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After that was done, it was time to see if that dipstick bending was successful. The second part of the air box uses tabs to slide the big part into the little part on the bottom, a tab on the side near the firewall, and just the allen screws on the top and the side near the front of the air box. It took some maneuvering, and loosening up the hose clamps to get the air box to slide in together. Once in, tighten the 3 allen head screws and voila the air box is installed.

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The method I chose for wiring was to cut the MAF sensor off and just solder in the IAT wiring that Evolve supplied. Lightwerkz did my wiring and did a fantastic job. Soldered the wiring and heat shrink wrapped the remaining wires exposed wires.

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The only issue that I have is that the threading for the IAT was full of resin so it did not screw down all the way. Its in halfway, but my opinion is as long as the sensor is in the hole fully, we should be fine. I am sure the threaded portion just acts like a seal.

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Causes for concern:

-like others mentioned – the rubber boots do bunch up a bit. I guess thats just the nature of hose clamps. they are tightly holding the throttle bodies and cf runners, so it should be nice.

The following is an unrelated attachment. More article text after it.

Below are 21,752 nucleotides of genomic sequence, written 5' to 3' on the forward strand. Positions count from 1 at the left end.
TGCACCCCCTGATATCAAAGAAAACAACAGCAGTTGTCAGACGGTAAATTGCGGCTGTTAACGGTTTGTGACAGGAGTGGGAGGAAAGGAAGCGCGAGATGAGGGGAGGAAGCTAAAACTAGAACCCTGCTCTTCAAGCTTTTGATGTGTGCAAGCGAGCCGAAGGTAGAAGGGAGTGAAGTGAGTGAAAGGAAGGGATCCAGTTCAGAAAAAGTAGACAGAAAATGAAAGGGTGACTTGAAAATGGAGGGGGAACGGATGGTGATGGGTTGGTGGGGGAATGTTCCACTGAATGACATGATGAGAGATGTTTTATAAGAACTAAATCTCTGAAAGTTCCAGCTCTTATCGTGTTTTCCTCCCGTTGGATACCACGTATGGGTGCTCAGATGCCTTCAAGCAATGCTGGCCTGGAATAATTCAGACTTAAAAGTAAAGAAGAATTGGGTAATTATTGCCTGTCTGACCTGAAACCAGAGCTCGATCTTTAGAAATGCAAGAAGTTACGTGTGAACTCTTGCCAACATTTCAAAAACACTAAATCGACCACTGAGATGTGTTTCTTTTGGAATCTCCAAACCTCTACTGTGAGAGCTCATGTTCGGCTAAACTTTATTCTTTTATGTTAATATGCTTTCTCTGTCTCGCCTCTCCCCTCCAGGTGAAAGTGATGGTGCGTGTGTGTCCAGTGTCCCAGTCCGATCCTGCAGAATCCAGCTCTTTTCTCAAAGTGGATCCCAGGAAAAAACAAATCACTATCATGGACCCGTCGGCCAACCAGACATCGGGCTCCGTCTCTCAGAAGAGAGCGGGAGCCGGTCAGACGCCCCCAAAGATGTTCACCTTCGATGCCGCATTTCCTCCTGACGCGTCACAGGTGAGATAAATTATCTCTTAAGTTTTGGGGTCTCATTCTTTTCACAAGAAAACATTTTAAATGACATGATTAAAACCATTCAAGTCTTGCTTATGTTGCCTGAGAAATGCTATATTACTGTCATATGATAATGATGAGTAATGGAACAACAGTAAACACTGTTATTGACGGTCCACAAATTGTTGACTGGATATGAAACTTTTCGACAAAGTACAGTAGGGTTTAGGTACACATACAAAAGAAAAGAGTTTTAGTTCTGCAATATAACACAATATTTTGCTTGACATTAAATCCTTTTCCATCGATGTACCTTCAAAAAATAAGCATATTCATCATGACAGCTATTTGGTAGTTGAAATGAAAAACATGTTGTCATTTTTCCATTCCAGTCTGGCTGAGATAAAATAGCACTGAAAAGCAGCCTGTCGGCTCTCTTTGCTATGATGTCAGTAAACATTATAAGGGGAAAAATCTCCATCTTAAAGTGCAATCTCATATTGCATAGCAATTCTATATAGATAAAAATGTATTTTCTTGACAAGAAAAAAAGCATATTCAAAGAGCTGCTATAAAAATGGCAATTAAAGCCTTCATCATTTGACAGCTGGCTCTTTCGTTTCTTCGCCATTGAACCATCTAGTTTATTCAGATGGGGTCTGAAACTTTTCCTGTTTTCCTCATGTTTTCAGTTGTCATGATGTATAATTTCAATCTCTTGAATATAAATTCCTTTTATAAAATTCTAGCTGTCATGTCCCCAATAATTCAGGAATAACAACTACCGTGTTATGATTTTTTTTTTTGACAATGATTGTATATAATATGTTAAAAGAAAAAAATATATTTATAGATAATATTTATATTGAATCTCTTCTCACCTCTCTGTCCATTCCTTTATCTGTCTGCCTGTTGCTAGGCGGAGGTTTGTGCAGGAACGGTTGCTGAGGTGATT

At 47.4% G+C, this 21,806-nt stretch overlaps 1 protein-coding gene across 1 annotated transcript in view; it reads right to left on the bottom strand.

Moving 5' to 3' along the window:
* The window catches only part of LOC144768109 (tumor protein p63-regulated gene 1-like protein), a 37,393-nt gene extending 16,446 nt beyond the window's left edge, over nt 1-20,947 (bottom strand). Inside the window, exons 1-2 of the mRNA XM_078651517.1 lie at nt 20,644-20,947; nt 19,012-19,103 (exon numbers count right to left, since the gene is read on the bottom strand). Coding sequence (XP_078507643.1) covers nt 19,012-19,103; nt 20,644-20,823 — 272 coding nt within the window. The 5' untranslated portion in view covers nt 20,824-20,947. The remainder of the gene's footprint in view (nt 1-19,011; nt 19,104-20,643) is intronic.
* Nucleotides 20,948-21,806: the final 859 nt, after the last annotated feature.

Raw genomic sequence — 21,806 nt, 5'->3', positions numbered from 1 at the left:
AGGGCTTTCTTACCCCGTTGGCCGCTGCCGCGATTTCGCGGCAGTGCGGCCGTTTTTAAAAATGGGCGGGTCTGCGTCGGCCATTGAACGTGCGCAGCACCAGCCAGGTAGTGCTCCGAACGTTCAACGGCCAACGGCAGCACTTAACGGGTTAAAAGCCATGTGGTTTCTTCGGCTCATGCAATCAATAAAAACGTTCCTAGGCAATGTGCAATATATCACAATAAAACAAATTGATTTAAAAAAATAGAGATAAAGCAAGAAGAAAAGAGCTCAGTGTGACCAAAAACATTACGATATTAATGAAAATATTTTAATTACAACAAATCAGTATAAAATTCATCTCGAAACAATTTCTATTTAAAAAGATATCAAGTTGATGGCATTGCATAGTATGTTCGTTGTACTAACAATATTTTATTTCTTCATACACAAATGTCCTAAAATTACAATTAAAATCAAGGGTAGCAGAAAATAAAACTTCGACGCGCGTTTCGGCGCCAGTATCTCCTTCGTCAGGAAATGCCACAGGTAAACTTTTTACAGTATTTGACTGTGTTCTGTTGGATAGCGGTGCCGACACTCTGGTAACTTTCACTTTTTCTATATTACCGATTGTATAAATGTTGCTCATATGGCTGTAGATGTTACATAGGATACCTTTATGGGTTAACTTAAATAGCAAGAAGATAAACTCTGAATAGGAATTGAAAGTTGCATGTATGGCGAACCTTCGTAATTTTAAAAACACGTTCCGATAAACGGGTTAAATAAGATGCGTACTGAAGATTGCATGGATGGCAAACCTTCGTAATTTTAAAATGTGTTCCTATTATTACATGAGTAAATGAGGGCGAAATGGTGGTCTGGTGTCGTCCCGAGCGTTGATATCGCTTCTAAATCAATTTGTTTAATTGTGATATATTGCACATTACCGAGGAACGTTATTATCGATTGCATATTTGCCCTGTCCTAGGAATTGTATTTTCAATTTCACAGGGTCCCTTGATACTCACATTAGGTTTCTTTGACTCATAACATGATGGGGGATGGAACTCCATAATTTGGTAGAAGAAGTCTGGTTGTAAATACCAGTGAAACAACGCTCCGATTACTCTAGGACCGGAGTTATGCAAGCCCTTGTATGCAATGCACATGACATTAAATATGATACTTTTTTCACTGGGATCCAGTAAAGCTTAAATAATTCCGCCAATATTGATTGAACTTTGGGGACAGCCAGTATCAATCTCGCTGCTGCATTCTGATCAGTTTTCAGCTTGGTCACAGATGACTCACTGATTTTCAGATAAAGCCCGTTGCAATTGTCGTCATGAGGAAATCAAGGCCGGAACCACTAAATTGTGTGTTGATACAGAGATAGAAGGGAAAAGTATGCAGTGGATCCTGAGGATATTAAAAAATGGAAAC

-the holes that hold the bracket on the bottom of the air box. they were filled with resin. it made screwing the nuts evolve supplied a scare since you didn’t want to cross thread them nor did you want to crack the air box.

-the hole for the IAT, same issue, resin in the thread.

-the plastic housing that holds the upper radiator hose. It rubs against the front of the air box. I need to put some electric tape or something to stop it from doing more damage:

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Here are some pictures of the air box installed:

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Impressions:

My car is completely gutted. The only thing remaining in the car are seats, front door panels, a roll bar, and a dash. I also have spherical bushings everywhere and a race suspension. So the car is naturally loud. Before this air box I had an AFE Stage 2 intake which made a significantly better sound than the OEM air box. With that being said, I can hear the CF CSL air box above 5500rpm and below 3000rpm. From 3100-4900rpm, the sound of the car is too overwhelming that I don’t notice a difference.